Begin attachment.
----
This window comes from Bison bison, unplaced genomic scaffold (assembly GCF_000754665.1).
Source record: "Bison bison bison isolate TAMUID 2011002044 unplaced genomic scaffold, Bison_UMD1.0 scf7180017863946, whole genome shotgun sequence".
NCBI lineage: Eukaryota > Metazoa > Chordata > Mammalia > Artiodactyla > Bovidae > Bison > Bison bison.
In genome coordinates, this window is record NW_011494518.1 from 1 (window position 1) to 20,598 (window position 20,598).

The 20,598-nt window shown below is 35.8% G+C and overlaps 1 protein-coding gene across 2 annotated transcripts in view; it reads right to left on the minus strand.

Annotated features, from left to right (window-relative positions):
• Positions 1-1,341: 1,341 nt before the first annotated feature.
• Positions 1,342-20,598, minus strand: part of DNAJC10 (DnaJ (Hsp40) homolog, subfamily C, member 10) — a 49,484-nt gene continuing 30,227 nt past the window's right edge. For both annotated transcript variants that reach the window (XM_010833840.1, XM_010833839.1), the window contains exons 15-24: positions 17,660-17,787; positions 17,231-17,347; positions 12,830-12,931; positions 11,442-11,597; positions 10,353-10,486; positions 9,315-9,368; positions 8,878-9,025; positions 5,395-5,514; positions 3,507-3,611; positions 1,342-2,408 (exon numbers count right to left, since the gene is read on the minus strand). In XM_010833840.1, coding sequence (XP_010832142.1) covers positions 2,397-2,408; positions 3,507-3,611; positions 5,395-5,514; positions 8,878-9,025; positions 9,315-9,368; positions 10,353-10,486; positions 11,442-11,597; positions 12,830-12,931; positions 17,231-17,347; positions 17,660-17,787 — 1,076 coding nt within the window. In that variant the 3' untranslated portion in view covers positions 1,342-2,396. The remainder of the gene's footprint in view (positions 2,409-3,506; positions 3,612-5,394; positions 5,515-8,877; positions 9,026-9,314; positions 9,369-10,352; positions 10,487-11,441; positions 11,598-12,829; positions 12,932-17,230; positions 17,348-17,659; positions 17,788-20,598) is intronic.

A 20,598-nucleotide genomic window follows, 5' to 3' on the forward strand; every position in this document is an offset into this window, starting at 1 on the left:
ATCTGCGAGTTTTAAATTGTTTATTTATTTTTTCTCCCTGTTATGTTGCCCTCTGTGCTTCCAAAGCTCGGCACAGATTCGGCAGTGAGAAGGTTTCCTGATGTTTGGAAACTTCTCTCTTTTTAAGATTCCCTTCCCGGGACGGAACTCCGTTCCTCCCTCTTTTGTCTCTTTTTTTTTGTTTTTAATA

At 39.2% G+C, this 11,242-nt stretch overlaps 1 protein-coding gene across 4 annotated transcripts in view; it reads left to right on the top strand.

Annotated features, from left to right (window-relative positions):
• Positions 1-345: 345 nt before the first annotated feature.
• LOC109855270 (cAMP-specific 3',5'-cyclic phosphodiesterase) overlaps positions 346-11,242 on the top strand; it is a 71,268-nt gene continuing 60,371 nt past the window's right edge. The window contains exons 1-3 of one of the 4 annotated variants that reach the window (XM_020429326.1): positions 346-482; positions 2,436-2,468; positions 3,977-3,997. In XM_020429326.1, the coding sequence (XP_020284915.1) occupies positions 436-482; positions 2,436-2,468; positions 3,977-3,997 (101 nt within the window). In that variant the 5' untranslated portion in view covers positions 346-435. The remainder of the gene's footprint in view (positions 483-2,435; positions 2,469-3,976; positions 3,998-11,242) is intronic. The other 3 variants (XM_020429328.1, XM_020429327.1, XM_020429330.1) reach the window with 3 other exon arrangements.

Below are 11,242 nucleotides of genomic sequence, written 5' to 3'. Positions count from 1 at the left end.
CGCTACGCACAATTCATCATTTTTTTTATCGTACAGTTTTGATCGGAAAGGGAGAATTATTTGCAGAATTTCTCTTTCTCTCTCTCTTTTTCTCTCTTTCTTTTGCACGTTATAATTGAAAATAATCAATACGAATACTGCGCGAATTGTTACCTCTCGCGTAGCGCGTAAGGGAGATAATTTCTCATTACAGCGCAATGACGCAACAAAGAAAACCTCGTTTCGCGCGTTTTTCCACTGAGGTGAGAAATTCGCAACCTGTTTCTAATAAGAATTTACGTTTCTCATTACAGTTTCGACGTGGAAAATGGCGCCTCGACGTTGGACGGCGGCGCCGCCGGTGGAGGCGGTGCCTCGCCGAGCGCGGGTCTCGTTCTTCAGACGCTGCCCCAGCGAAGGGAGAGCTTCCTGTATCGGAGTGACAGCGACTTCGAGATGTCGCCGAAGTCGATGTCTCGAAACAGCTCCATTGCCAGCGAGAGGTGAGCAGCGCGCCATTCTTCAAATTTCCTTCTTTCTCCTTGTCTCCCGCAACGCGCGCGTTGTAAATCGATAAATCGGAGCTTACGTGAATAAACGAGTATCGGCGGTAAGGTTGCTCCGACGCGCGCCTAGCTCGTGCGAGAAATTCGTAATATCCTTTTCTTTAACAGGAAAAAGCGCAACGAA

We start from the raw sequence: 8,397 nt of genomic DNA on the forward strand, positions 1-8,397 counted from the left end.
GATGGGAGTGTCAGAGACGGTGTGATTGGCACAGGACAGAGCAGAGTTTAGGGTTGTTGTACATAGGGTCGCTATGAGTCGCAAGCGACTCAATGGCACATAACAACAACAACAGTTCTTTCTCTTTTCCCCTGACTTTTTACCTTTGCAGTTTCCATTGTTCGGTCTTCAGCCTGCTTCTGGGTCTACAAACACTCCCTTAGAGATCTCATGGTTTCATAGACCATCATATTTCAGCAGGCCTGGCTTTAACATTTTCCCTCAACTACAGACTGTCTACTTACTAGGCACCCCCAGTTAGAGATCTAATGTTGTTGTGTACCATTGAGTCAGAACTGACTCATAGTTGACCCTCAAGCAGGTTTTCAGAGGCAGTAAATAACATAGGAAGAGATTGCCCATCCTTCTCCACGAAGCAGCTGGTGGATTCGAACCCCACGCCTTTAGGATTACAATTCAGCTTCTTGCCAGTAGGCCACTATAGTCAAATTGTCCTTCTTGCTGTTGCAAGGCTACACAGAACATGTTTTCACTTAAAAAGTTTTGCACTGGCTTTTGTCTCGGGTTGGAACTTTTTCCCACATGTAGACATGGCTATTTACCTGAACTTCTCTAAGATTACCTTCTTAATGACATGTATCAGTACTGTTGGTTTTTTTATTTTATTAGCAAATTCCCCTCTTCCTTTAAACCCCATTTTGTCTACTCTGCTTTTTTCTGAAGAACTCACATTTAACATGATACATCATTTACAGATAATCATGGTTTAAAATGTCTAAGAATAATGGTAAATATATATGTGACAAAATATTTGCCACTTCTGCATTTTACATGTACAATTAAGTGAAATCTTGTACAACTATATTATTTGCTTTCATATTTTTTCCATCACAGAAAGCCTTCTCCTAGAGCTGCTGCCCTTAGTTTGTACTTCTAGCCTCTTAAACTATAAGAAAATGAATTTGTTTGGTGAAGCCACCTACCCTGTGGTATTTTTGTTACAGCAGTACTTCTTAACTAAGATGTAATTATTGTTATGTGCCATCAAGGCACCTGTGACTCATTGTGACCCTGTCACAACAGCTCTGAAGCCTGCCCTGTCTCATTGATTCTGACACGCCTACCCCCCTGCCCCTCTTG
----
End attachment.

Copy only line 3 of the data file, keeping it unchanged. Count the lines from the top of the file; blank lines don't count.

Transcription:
NCBI lineage: Eukaryota > Metazoa > Chordata > Mammalia > Artiodactyla > Bovidae > Bison > Bison bison.